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Global Fixed Income Bulletin
December 15, 2022

An Early Holiday Present

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December 15, 2022

An Early Holiday Present

Global Fixed Income Bulletin

An Early Holiday Present

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December 15, 2022


What a difference a few weeks make. October was characterized by stern Fed messaging about inflation risks, a surprisingly strong U.S. labor market report and higher than expected inflation. By October 24, U.S. Treasury 10-year yields were making a new historical high around 4.24%, up 43 basis points(bps) from the end of September. Fast forward to the end of November and things look a lot different. U.S. Treasury 10-year yields ended the month at 3.61%, down a whopping 61 bps lower from their October peak.  Real yields joined the party as well with U.S.  10-year real yields down approximately 20 bps over the month, about 50 bps down from their intra-month high. What gives?


First, it wasn’t just the U.S. bond market that rallied. It was truly a global phenomenon.  Outside of Japan and a few Emerging Market (EM) countries, 10-year yields fell anywhere from 23 bps in Australia to 185 bps in Hungary. Second, not only did risk-free yields fall, but credit spreads narrowed as well, significantly so in Euro denominated bonds. Third, the U.S.  dollar fell significantly. The Japanese yen, for example, rose over 8% versus the dollar from its October low, not coincidentally corresponding almost to the day U.S. Treasury yields peaked.  November fixed income total returns measured in U.S.  dollars or local currency were truly staggering.

The key to the rally was threefold.  Two of which were not so surprising, with the third more so.   In October several central banks made it clear they were uncomfortable with raising rates further or uncomfortable with the size of rate hikes.  Eastern European central banks were in the vanguard of this movement, but they were joined by the central banks of Sweden, Norway, Australia and Canada.  Notably missing from this list was the Fed, who in October took seemingly the opposite stance.  The first November surprise was a better-than-expected U.S.  inflation report.  After many months of disappointment on this front the market embraced this one data point as evidence that inflation had now peaked and was on its way down.   Secondly, the U.S.  inflation surprise could not have been better timed relative to market positioning.  After the surge in yields over October, bond markets were ripe for a correction or at a minimum bear market rally/squeeze.  Lastly, the coup de grace so to speak, was the apparent toning down of Fed hawkishness, with more FOMC members vocalizing their belief that enough had been done, at least for now. While in many ways this wasn’t surprising, at some point, the Fed had to start to acknowledge that it had raised rates a lot and needed to slow down/pause to assess its impact.   And off to the races we went.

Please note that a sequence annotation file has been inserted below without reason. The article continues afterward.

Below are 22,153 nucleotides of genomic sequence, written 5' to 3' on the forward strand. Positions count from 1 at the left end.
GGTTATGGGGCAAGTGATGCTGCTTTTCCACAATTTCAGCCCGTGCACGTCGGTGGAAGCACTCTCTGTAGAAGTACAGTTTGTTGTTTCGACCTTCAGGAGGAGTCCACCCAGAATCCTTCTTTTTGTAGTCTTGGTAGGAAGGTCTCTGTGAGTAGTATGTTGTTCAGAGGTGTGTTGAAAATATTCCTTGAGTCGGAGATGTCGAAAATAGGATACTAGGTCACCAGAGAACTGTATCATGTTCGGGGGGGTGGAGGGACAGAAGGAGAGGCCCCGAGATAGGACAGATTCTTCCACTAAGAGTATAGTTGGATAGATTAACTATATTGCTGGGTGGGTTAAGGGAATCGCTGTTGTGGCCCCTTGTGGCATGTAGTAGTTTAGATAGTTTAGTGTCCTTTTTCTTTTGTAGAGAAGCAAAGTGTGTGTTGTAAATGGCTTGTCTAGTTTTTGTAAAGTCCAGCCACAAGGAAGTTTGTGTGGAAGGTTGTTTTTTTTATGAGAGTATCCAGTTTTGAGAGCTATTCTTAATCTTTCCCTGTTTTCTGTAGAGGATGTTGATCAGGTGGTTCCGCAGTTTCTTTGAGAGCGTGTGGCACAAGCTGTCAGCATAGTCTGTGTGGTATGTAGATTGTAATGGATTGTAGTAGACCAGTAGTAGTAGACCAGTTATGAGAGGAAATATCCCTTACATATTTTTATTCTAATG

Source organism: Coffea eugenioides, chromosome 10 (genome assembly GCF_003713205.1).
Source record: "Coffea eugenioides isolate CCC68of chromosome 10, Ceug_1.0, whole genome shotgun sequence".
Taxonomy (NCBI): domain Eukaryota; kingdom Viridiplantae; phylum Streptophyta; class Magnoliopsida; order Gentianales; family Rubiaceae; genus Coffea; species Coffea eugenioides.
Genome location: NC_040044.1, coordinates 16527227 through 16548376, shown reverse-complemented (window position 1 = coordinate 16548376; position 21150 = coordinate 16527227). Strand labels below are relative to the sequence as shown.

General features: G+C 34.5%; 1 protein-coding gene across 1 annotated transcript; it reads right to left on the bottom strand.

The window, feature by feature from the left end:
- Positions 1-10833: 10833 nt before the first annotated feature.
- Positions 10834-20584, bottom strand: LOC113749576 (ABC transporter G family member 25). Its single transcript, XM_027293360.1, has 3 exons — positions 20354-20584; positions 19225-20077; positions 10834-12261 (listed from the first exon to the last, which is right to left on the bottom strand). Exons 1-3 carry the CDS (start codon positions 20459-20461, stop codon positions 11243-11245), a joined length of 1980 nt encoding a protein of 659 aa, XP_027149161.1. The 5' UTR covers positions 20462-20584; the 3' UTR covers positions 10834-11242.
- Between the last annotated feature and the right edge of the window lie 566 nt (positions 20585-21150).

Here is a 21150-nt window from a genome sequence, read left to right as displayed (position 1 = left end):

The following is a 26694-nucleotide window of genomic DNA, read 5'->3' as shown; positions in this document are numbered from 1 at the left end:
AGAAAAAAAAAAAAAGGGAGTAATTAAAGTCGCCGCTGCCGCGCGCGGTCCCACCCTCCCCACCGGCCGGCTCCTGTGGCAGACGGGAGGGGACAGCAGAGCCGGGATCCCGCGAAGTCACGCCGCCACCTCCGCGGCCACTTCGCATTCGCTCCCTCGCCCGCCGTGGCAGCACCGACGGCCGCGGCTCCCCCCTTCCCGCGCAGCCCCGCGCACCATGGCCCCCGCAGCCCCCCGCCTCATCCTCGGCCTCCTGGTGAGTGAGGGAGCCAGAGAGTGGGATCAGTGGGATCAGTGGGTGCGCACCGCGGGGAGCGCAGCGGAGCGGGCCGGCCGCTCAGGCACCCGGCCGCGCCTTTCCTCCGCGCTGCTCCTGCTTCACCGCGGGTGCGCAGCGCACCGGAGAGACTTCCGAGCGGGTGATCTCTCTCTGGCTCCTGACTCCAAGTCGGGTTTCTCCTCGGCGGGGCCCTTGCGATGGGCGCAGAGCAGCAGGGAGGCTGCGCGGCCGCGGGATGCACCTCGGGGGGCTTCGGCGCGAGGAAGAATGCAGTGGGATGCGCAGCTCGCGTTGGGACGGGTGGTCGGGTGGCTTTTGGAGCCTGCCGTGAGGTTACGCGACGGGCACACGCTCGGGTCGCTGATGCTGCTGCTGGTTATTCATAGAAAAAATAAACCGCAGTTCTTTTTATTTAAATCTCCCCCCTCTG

The bond rally was thus sparked by reduced worries about central bank over tightening, better news on the inflation front, a market under exposed to duration and credit, and lastly, high yields, making bonds look attractive.   Interestingly, equities also had a gangbuster month.  The S&P 500 index was up over 14% from its October low.1

But, if central banks were reigning in their hawkishness does this not mean that they also expect economies to weaken in 2023 to the extent necessary to bring down inflation, thus warranting a less hawkish policy?  Shouldn’t weaker growth be a negative for equities or credit in general?  Not necessarily so.  What the markets have done is price in a so-called soft landing.  In other words, growth slow enough to bring down inflation, but not so slow as to meaningfully hurt earnings/revenue.  The higher probability of a soft landing was reinforced by the market’s belief that the Fed would be quick to cut rates in 2023/2024 and by a substantial amount.   As of early December, the market is expecting up to seven rate cuts over this period.   

What central banks have done is narrow the distribution of potential outcomes or scenarios.  For example, there was always the chance that the Fed would keep raising rates to 6%.   Even if the market did not think this would happen, the possibility that it might happen would have to be incorporated in the baseline forecast for the future Fed funds rate as a possibility.  Less central bank hawkishness has reduced the probability of these high-rate outcomes which reduces risk and volatility, which raises expected returns from risky assets, including longer duration bonds.  And voila!  We have a rally even though the market’s central forecast for rates for mid-2023 has not changed.  Layer on expectations of medium-term rate cuts, and we have an even more powerful rally across all fixed income sectors.